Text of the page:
• developed and implemented a comprehensive governance improvement programme to restore compliance with regulatory standards;
  • improved strategic planning and oversight for example developing an interim business plan including KPIs and operational plans;
  • introduction of financial regulations and an internal audit function;
  • review of its subsidiary KolCare;
  • reviewed the accuracy of regulatory returns; and
  • carried out a review of compliance with tenant and resident health and safety duties.

27.

The Association’s relationship with, and the governance of Arklet’s subsidiary KolCare, was one of the key concerns raised in the investigations into governance and financial management. The Association decided to withdraw financial support from KolCare. Consequently the governing body of KolCare decided to wind-up the subsidiary. Arklet’s Governing body in July 2017 agreed the write-off of the remaining debt owed to the Association from KolCare of £37,077. KolCare was wound up on 18 August 2018.

28.

Arklet’s review of its compliance with its tenant and resident safety duties identified an absence of records to demonstrate compliance with these, and further, that Arklet did not comply with a number of its duties. Weaknesses were identified in areas such as electrical testing, legionella assessments, asbestos assessments and fire risk assessments. Arklet recognised the seriousness of these weaknesses and developed and implemented a comprehensive plan to restore compliance.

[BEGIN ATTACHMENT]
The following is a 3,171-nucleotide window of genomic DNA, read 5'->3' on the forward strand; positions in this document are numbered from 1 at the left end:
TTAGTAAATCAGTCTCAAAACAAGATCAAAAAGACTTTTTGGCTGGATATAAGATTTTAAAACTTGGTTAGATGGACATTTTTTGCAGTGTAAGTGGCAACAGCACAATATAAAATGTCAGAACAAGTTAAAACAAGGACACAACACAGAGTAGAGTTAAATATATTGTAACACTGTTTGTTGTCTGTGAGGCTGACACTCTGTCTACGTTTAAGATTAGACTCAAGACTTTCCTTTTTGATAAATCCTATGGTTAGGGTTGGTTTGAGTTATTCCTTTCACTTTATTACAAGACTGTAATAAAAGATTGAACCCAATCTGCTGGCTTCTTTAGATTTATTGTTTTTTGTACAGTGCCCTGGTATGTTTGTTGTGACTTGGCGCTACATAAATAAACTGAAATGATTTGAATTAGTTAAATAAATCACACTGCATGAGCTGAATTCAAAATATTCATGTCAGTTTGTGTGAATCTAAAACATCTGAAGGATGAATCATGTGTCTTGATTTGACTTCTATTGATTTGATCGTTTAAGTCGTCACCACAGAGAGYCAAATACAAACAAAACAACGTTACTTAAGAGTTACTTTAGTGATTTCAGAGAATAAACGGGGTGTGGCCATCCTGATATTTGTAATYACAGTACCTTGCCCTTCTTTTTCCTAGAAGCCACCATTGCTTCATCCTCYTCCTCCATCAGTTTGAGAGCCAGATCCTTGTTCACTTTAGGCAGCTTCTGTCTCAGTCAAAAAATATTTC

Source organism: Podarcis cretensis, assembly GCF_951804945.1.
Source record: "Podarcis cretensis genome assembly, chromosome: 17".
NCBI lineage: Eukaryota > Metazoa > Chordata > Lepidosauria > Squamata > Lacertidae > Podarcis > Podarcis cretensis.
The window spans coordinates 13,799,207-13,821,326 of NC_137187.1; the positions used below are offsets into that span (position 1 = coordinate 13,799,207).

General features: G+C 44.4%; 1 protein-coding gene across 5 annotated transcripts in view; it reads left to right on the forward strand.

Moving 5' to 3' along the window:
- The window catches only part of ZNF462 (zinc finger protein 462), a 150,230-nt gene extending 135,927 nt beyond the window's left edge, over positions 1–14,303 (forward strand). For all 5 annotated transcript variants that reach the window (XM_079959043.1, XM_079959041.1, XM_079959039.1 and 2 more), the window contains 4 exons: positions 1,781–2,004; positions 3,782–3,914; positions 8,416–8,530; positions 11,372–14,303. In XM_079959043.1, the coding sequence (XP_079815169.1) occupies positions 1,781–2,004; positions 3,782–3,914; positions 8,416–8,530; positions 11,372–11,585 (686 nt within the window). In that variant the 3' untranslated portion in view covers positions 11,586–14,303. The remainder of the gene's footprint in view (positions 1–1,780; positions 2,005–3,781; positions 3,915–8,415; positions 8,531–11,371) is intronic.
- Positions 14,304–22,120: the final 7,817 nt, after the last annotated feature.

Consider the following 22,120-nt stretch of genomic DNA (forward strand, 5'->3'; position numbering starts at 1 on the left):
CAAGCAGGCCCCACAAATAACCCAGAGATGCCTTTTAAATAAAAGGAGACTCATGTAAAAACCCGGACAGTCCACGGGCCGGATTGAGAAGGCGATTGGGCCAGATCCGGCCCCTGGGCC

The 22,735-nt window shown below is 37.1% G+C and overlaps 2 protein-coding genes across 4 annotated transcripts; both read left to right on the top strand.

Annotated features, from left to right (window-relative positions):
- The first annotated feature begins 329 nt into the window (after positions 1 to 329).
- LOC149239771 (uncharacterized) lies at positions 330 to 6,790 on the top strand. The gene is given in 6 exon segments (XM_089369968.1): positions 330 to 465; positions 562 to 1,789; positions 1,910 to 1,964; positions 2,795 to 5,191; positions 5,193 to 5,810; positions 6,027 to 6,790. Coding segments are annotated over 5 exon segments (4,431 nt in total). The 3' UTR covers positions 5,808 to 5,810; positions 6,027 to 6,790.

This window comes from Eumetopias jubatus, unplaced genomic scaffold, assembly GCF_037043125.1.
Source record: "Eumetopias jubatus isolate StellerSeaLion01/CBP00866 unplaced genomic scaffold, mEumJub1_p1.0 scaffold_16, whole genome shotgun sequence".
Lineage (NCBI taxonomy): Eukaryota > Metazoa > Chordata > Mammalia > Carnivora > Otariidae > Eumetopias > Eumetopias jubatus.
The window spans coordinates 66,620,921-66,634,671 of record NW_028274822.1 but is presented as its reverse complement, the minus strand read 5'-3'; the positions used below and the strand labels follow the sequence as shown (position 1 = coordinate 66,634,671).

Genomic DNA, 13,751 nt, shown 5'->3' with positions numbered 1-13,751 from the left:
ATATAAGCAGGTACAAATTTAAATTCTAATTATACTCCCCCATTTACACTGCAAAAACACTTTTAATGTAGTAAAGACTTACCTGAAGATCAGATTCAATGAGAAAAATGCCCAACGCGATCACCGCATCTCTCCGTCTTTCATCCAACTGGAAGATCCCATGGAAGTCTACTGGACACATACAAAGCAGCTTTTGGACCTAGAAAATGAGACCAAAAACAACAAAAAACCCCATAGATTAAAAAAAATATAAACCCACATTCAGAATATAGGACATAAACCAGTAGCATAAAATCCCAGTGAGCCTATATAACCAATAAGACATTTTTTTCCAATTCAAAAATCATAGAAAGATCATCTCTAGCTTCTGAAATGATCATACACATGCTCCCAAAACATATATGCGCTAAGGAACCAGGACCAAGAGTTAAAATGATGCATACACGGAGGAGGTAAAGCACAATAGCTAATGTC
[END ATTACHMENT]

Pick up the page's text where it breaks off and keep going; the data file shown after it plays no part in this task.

29.

Before our intervention Arklet had carried out an options appraisal which recommended Arklet should seek a constitutional partnership. An updated options appraisal was considered by the Governing body in August 2017 and Arklet agreed to take forward a partnership with another RSL. The main reasons for this decision were:

  • Arklet’s inability, if it continued as an independent organisation, to address rent fairness and affordability concerns;
  • inability to fund timely planned maintenance programmes, due to a risk of breaching loan covenants;
  • concerns about remodelling of housing schemes whose specialist service models were no longer supported by commissioners;
  • significant year-on-year reductions in cash, leading to further borrowing requirements to support the business within 7 years;
  • inability to respond to local development opportunities, to meet needs of prospective future tenants.

30.

One of the appointees, Helen Murdoch, resigned in December 2017 when her employer, Hanover Housing Association, expressed an interest in becoming a potential partner.

31.

In December 2017, Arklet received 16 expressions of interest from a mix of local, specialist and larger RSLs, and four went on to submit full proposals.